2022-11-18 · 6 min read · CFL/Football
Toronto Argonauts and Bombers Quarterback Zach Collaros

AP Photo/Larry MacDougal |

We are days away from the biggest game of the year in the CFL as the Double Blue meet the Blue and Gold at Mosaic Stadium on Sunday.
There are plenty of intriguing storylines ahead of this game, not to mention numerous question marks surrounding the health of the man expected to be named the Most Outstanding Player in the CFL this season.
Here is a breakdown of all the stories to watch out for and comparisons at every position heading into the 109th Grey Cup.
Injury News
All due respect to any players suffering knocks heading into this big game, but the only injury we are all talking about is the one to Zach Collaros.
The league leader in passing TDs this year (37) suffered a high ankle sprain in the West Final and did not practice with the Bombers on Wednesday.
In the one game he did not start, Winnipeg lost to the BC Lions, with Dru Brown throwing a pair of interceptions in a 40-32 defeat.
While there are plenty of weapons offensively for Winnipeg, if Collaros is not 100% and, more importantly, does not play, the Bombers’ odds of a threepeat go down.
Being thrust into the spotlight out of nowhere is something Argos coach Ryan Dinwiddie knows all about as he was forced into action for Winnipeg at the 2007 Grey Cup after Kevin Glenn broke his arm in the East Final against Toronto.
The Bombers lost to Saskatchewan on that occasion when Dinwiddie threw a pick to James Johnson in the late stages.
Should number eight be ruled out, it would not be the first time Winnipeg was without a starting QB in the Grey Cup.
Collaros was third on the Bombers’ depth chart when he arrived in 2019 but became the starter in the playoffs after Matt Nichols went down with an injury and Chris Streveler hurt himself as well.
Sean Salisbury was the third-stringer when he helped the Bombers capture the 1988 Grey Cup.
Sammy Garza, failed to deliver a championship to his father-in-law coach, the late Cal Murphy, as he took over for Matt Dunigan, when the current football analyst tore his Achilles tendon in 1993 as Winnipeg lost the championship game to Edmonton.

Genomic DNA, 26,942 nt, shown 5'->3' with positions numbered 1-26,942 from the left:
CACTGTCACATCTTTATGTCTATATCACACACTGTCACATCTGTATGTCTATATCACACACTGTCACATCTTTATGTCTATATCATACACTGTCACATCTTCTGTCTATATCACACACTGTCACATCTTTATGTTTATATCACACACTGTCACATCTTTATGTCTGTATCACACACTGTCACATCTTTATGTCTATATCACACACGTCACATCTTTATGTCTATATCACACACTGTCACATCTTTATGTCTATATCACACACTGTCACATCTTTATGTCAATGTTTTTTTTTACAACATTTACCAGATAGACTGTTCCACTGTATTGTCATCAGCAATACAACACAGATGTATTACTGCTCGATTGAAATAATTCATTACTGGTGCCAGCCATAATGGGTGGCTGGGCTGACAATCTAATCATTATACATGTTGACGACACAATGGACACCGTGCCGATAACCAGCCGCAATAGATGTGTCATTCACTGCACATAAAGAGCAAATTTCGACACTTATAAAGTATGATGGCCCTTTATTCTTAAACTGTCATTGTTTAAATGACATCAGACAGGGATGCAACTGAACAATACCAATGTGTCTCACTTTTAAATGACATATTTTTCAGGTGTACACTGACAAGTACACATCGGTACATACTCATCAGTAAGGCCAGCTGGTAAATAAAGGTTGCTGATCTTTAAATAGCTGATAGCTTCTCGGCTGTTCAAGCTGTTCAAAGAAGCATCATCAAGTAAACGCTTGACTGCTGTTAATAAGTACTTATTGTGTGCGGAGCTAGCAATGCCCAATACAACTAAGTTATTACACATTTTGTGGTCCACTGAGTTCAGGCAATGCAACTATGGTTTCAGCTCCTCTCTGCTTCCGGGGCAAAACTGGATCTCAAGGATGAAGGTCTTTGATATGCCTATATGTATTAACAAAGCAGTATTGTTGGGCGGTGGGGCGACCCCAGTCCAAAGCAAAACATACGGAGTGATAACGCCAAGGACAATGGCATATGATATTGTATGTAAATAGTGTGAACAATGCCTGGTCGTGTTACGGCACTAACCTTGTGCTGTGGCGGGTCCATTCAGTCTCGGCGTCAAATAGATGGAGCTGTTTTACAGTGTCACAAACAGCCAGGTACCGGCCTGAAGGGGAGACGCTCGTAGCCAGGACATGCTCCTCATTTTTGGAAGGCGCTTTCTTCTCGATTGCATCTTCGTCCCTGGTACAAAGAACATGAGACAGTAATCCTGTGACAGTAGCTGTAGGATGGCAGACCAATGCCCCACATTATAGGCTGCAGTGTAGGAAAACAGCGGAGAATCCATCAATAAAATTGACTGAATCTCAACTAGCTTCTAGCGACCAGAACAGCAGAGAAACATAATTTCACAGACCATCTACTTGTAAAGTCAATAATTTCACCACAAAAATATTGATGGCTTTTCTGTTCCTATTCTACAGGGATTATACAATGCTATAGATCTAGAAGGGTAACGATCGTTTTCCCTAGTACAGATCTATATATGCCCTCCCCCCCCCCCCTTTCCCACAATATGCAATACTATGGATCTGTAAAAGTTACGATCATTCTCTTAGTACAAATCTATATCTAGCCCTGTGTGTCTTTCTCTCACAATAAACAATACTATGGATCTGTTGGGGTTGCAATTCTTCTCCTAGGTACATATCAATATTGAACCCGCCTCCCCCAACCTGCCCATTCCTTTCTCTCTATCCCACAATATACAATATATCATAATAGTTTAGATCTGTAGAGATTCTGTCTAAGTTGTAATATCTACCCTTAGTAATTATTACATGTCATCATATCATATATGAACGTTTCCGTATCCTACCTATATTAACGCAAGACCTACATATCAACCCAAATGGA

Grey Cup history
The Argos haven’t been to a Grey Cup since Marc Trestman led them to a victory over Calgary in 2017, but when they play in the big game, they rarely come up short.
Toronto has not lost a Grey Cup contest since Damon Allen and the Eskimos beat them in 1987.
They have played in six title games since that defeat, winning all of them, including back-to-back titles with Doug Flutie behind centre in 1996 and 97.
Before winning the cup in 2019, the Bombers had lost their last five championship games, and with a win on Sunday, they’d be the first CFL club to capture three in a row since Edmonton won five straight from 1978-1982.
You have to go back to 1950 for the last time these two teams met in the Grey Cup when the Argos blanked Winnipeg 13-0 at Varsity Stadium as Nick Volpe kicked a pair of field goals, and Joe Krol had two punt singles.
Toronto has won all six Grey Cup games played against the Bombers, with the closest being a 4-3 squeaker in the 25th edition of the championship in 1937.
Zach Collaros was unquestionably the best player at his position this season, completing 70% of his passes in the regular season, while only missing six throws in the West Final, despite not playing in a complete game since Week 18.
He had 23 completions of 30 yards or more in the regular season and a 116.2 passer rating, second only to Nathan Rourke.
McLeod Bethel-Thompson led the CFL in passing yards this season (4,731) with a completion percentage of 66.8.
He had a splendid outing in the East Final, tossing two touchdowns with zero interceptions as he prepares to play in his first Grey Cup game.